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Bridget’s October Blog


Bridget’s October Blog

I seem to have a good scheme going - you drop off all your windfalls, and I will give you a pack of bacon or sausages (when we have them). Everyone's happy and the pork tastes great! Bring on the apple sauce. 

The porkers have been a great help with some wild parts of the garden. In preparation for another hectic summer, we put them in to " destroy " during the day for a week, and the walled garden is now ready for planting. The porkers it seems are a lot brighter than me, they had left a corner of the garden untouched; when I went with my 2 spaniels to explore the corner, we soon realised there was a very active wasps nest! Poor dogs spent the afternoon with anti-sting soothing medicine - how bright of the young pigs!

The porkers have also left all the shrubs so I have been picking the black berries, thinking of all the jellies and jams I should be making with them. I would have given them to a great village character, David, but he has sadly past away. He was the master of turning any hedge row offerings into something delicious, everything was always beautifully labelled and the first produce to be auctioned at the village Harvest Festival. It was good to see the village Church full for David's funeral, sadly the church is far from full on a normal Sunday, resulting in the Penhill Benefice no longer being able to afford to pay for upkeep of our village Churches. It will be odd to be travelling to other Churches for our local services, but clergy and funds are scarce and that is the reality.

Duchess, the Berkshire sow, is expanding slowly, not as large as last time, but this seems to be the difficulty with having a boar, you never really know when the event will happen; potentially she could farrow (give birth) any time after next Wednesday! The 29 Bainbridge primary school children who visited us last week were thrilled at the idea of piglets in time for half term. The reason for the children’s visit, ages ranging between 3 - 5 years, was to learn about goats and goat's cheese; having enjoyed the book ‘Three Billy goat's Gruff’. Black Adder was on sparkling form, but I think Harry the sheep was the favourite, he was bigger than most of the audience and I noticed there was very little goats cheese left after the tasting.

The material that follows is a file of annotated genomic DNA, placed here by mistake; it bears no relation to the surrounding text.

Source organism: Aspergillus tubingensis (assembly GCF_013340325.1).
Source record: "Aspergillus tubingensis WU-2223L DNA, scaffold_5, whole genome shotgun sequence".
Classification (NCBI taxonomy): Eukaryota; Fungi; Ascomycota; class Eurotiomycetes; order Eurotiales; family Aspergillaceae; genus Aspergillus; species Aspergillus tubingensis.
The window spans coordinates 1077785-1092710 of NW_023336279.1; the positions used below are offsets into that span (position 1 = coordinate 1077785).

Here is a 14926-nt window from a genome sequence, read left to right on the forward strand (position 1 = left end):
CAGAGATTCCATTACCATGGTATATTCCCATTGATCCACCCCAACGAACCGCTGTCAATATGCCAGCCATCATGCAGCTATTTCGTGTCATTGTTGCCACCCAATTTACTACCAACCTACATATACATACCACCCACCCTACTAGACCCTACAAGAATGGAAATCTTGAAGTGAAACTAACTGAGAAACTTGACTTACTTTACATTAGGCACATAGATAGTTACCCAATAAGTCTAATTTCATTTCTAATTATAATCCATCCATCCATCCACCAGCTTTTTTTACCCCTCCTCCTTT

While we are still on pork - we have taken delivery of some very tasty Gloucester old spot cross bacon - when word is out it won’t be around for long, especially after the breakfast customers have enjoyed it! I love the proper long streaky bacon you can wrap around anything.   

Joy! The pet lambs have gone! Feeding time is so quiet and orderly now. I think the gimmer, which is the little girl pet lamb, will be staying on at Swinithwaite as a grown up, but the boys will be stored for extra rations.

Talking of extra rations, it is amazing how a change in your routine can change your shape; my poor husband, who is doing only essential walking about has got a little rounder! Hopefully, when he is allowed to attack the hills again, everything will change.

I have had a little extra pressure to cope with this week with Tim my farming assistant legging it to the Shetlands and Mandy my manager hot-footing it to some beach in the Med! So, to unwind a bit I took a day off and went fishing. Thankfully this time there was no rain, but with the wind in a different direction we had to learn a right handed double spey cast. Sadly, nothing was tempted by our flies, although this could have also been the wedding chatter as one of the team has just got married and our instructor, Brian, has a daughter getting married next July, so lots to discuss! We very much enjoyed the day but I will definitely wear thicker socks next time.

Fortunately, Craig our chef is home after his travels around America; it is good to have him back in the kitchen again!

I had to cope with the first anniversary of my Mother dying this weekend. Everything was fine until the photos started turning up – below is one of my favourites. I think my Mother is asking me when did I last clean Harry's head collar, It must be in the genes as all my childhood memories are of me being outside with animals; we had a lot in common!

Hopefully I can use my interests to benefit other youngsters as we invite the public to share in farming life and help people to understand the relationship between us and the countryside.

I have been invited to an afternoon of magic today - just what is needed!

Categories: Bridget's Blog

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